Brass expects to be shipping in April 2018.

Lords of Hellas

After insisting to Jon several times that I’m absolutely not a miniatures game enthusiast, this is the second game on this list with a metric tonne of minis, so my protestation is getting more flimsy by the minute. Nevertheless, Lords of Hellas from Awaken Realms (of Nemesis and This War of Mine fame) is a scenario-based game involving building up your hero so they can (with the help of some hefty gods) beat seven bells out of your typical mythical monsters, control more territory or simply run your temple well. Get to the point where victory conditions are met and you’ll be the one who takes home the glory.

Awaken Realms, Lords of Hellas, Miniatures, Minotaur

The miniatures (although some of them aren’t that “mini”) look amazing and carry Awaken Realms touted “Sundrop” shading model. As far as I can tell it’s simply a dark wash and glaze applied via the medium of hosepipe, but it does make the base models look nicer than bare plastic. The downside is that if you want to paint them, you’ll probably need to strip them first and, whilst it may have been an oversight on my part, I couldn’t find a way to not have the effect at the pledge level I went for.

Awaken Realms, Lords of Hellas, Miniatures, Minotaur

Needless to say this wasn’t a cheap campaign either (or rather, I chose to make it not cheap because I’m weak) and is currently in Phase 1 shipping – it should be with us salivating backers very soon and indeed, some have already received their copies.

City of Kings

Now if you’ve been listening to the podcast (and if you haven’t, please explain yourself) you’ll know that we’ve been looking forward to City of Kings since we saw it at Airecon in 2017. I say “saw it” – Frank West took the three of us through it and in his own unique style, Jon forced us to see more of it than we wanted. Not a reflection on the game at all, it was brilliant enough that two of us backed it (take a guess who) – this was more of a reflection of how the phrase “taking it slow” falls on deaf ears around the more diminutive member of the Collider Crew.

City of Kings, Frank West, City of Games, RPG, Dungeon Crawler

City of Kings is a party-based dungeon crawler of sorts – although out in the open (go figure) where you’re part of a hardy bunch of heroes who intend to defend the titular City of Kings from a bunch of miscreants. The game scales as you go and there are literally thousands of bad guys thanks to a pseudo-random generation mechanic so you’ll hardly ever see exactly the same bad guy twice. The game ramps up quickly (as the erstwhile Mr Cage found out when he ran off to “explore”) forcing you to work as a team and level up your characters before taking on the bad guys.

City of Kings, Frank West, City of Games, RPG, Dungeon Crawler

We’re all really keen on receiving this and have it on good authority that the game is on its way to us now. Needless to say, we’ll be reviewing this in the near future.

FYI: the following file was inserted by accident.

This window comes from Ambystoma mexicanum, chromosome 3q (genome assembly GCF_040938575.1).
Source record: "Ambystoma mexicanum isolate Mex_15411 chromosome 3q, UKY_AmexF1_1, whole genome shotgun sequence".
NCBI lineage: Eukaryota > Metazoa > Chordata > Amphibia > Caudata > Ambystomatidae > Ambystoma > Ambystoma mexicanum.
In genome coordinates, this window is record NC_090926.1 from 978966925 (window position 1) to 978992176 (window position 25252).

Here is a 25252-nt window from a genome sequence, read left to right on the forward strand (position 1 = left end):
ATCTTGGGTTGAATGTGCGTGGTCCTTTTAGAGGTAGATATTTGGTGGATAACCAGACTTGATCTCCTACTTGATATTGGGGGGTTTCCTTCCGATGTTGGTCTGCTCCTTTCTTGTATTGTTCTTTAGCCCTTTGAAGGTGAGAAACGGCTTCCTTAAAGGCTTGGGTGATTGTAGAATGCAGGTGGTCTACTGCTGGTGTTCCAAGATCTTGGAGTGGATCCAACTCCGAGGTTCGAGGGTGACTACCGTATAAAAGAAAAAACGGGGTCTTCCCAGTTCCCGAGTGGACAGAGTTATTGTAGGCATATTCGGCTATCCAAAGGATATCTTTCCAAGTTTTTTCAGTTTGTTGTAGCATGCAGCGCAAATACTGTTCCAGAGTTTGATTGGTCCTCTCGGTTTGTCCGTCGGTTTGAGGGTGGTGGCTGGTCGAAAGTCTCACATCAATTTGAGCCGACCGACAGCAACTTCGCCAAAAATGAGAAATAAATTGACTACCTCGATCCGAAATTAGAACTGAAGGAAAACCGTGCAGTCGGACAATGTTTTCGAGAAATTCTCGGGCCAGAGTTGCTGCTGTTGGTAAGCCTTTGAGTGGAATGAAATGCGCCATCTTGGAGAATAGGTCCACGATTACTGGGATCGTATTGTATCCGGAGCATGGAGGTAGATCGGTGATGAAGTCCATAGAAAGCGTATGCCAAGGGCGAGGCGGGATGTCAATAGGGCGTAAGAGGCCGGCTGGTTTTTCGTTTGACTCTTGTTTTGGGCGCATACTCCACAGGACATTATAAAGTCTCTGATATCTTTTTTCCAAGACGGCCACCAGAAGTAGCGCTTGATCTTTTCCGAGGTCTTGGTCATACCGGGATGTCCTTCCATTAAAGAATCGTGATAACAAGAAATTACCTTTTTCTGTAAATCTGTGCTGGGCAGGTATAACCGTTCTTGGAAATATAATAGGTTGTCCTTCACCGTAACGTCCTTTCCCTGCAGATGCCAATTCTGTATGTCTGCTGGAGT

Grimm Forest

Another podcast plug here, but we interviewed the esteemed James Hudson from Druid City Games some time way back in 2017 about his upcoming game, The Grimm Forest. The game is mostly centred around building houses as was the remit of the Three Little Pigs although with more encumbrance than just the Big Bad Wolf this time around. By gathering resources from the woods and surrounding areas, the pigs can build houses from wood, straw or bricks, but will encounter other characters from the fables along the way.

Grimm Forest, James Hudson, Druid City Games, Fairy Tales
I’m rather looking forward to this as not only do the components look cracking, but the idea of playing in the fairytale world with Snow White, Red Riding Hood and others all in the mix makes for a great setting to compete in a house building contest. Who’d have thought basic masonry could be so exciting?

Grimm Forest is scheduled to ship in January so it should be wee wee weeing all the way to my home soon.

Hannibal and Hamilcar

Another one from Phalanx (they have been busy bunnies in 2017), Hannibal and Hamilcar is another remake hitting the shelves this year and has been around since UKGE 2016 when I first clapped eyes on its magnificence.

Hannibal and Hamilcar, Phalanx Games, Card Games, Area Control, Strategy

A remake of the original Hannibal: Rome vs. Carthage, this 20th anniversary version is an upgrade of the original with miniatures, better components and a good excuse to bring tactical military action to the modern day. It’s a 2-player only game so it may have limited appeal, but when I played it during the demo, I fell in love.

Hannibal and Hamilcar, Phalanx Games, Card Games, Area Control, Strategy

Hannibal is asymmetric as each player takes a side – Rome or Carthage – and tries to conquer the other’s territory. It’s not a “miniatures game” in the traditional sense, actually more of a card game – manoeuvre and out-manoeuvre your enemy so you control more of the lands and towns in your domain. Expand too fast and you’ll lose allegiance. Fail to expand at all and your empire will collapse faster than a meringue in a rainstorm. I’m a keen follower of Phalanx games and they’re currently running the UBOOT campaign and I’m ever-so excited to see this in the flesh. Phalanx are big fans of historic detail so this ought to be a belter.